Wednesday, 27 November 2013

Suddenly right handed

I am what the Americans call a "south paw" - morbidly left handed. With the exception of ironing and cleaning my teeth, I do everything with my left hand.

Not for the next 6 weeks! I now have a brace immobilising my thumb. I hurt myself in April clipping our VERY long hedge. I didn't do anything about it at the time, thinking I'd just overdone it. Then it got worse. By September, when my dad became ill, I was a one armed bandit. This was devastating when I needed strength the most, to nurse my dad, I was helpless. Then I had to drive a manual car for 3 weeks. It got worse. Then we started to pack up and I couldn't sleep at night because every time I rolled on my arm, I woke up with the discomfort.

I finally got to the doctors yesterday and now I'm strapped up like a Thanksgiving Turkey.

It is going to make moving next week INTERESTING.

Tuesday, 26 November 2013

Shaking a tail feather

A vineyard local to our property has two self appointed watch dogs; well cockerels to be more accurate. They arrived one night, took up residence and now patrol the cellar door. It would appear there is the inverse of a rooster rustler in the vicinity - a nocturnal menace who gifts these noisy hoodlums to his neighbours.

And this pair know they have landed in clover. They are admired, cooed over and chased by children, and a certain amount of good natured dodging goes on when customers park or carry Sauvignon Blanc back to the car. They would make such a natty wine label. "Roving Rooster Pinot Gris" anyone?



Saturday, 23 November 2013

Two kitchens, one brain, and Random Access Memory

I am in danger of losing my Christmas cake.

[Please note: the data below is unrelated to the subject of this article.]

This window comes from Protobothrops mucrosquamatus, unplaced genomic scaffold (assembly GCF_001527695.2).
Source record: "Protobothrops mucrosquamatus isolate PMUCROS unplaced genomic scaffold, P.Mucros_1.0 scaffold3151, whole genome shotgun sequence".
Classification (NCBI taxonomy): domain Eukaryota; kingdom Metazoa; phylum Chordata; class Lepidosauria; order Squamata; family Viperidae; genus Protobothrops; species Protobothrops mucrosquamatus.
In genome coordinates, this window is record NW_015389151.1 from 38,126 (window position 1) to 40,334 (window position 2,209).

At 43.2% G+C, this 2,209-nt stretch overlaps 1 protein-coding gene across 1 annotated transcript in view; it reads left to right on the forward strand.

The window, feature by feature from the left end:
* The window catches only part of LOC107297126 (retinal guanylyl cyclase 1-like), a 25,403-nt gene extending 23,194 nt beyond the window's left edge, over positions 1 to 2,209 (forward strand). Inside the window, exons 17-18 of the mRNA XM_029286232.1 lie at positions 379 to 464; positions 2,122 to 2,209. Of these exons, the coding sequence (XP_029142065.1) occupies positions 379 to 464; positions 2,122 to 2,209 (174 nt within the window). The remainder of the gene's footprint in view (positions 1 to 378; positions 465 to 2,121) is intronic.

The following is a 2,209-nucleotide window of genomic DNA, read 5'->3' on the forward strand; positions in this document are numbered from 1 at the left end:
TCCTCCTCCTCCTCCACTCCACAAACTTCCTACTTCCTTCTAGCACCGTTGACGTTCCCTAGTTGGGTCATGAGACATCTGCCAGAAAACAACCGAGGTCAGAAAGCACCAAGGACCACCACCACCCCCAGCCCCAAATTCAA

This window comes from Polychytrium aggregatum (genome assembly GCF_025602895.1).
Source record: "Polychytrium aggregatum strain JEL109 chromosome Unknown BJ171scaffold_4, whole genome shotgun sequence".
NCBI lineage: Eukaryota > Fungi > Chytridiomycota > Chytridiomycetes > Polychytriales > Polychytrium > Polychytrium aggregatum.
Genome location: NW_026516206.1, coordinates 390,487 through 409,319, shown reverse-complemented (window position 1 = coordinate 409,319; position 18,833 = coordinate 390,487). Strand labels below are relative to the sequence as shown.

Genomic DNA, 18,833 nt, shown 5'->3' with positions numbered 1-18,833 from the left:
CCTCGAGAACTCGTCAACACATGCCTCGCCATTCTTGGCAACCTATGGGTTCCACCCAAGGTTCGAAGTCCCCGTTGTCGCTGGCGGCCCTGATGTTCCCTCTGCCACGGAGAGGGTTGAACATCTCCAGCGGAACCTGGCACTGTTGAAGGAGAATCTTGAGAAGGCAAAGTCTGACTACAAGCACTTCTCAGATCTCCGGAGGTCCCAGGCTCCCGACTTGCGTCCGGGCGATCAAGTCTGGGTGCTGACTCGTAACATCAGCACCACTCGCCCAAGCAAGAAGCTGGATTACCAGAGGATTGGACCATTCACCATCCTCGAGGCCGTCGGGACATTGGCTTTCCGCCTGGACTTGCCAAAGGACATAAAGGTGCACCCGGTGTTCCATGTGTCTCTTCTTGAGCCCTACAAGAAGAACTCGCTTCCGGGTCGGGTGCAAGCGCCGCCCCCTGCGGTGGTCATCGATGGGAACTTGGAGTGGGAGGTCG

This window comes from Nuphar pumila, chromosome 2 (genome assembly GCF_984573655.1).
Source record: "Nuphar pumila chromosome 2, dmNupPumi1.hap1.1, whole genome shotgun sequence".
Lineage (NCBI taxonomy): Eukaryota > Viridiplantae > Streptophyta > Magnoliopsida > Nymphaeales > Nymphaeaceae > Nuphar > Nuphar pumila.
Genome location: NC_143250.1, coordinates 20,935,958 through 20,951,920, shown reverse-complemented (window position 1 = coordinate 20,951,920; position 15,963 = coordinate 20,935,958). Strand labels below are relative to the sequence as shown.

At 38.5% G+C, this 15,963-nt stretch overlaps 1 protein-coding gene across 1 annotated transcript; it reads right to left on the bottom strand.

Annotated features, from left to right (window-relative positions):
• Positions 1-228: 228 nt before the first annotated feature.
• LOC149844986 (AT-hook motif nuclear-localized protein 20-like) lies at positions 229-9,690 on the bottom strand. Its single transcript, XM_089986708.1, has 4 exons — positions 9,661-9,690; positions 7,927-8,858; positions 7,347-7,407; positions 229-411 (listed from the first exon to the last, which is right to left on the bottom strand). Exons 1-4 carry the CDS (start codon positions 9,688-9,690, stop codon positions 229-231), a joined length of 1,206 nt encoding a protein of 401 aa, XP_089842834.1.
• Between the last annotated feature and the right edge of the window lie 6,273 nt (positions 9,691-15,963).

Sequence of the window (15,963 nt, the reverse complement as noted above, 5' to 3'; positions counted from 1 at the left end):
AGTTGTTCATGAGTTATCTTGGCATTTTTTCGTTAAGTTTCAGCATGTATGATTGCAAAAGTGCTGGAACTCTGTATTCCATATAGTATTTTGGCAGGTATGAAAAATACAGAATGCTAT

I haven't made it yet, but the ingredients are currently 65km apart when they should be sitting cosily together on my work bench.

The problem is I am living in two different kitchens. The new house needs cupboards and drawers cleaned to receive stuff, the old kitchen is being de-cluttered, cleaned and ingredients packed up to take north.

Somewhere in all of this, I've lost some of my Christmas cake ingredients. They've gone on holiday, sultanas with their suitcase, prunes passepartout, and currants back to Corinth!

Sigh. I wonder if James Martin has this problem?


Friday, 22 November 2013

The "local"





New Zealand is a nation of coffee drinkers, and they know what is good and what isn't. You will most likely have heard of the All Blacks, but our Long Blacks and Short Blacks are just as much a part of the Kiwi psyche.
This establishment on State Highway 1 serves GREAT COFFEE and amazing food. The owner, Neil Cohen is from Brooklyn (the NYC one, not the Wellington one). He travelled the world, married a local lass and opened up this amazing hostelry. Even on weekdays the car park is packed by 10am. Hubby reckons when he retires he'll have a seat at one of the corner tables with a brass plaque on it stating it is HIS table.

Thursday, 21 November 2013

You don't know, until you try


Little bull preferred the blades of grass on the lawn on the house side of the fence. He also figured out how to move his head sideways to free himself. Pretty smart for a kid with such hairy ears!

Tuesday, 19 November 2013

Wood stoves, and dreams of autumn


In the basement of our current home I have been collecting kindling.......for 8 years! We don't have a wood burner here, but I have been dreaming of one. So I couldn't bear to throw away good branches when clearing the garden. The result is we have taken a number of boxes of well dried kindling to our new house. Not that there is any shortage of any wood at Coneysthorpe; there are MANY trees to trim.

But the boxes of twigs are like the fulfilment of a promise, that one day I would own a wood burning stove. I was very attached to the small stove in my Austrian apartment and also the funny old iron stove in Grandpa Hoad's house by the lake. So the smell of wood burning on a long walk through country lanes has my brain spinning like an autumn kaleidoscope.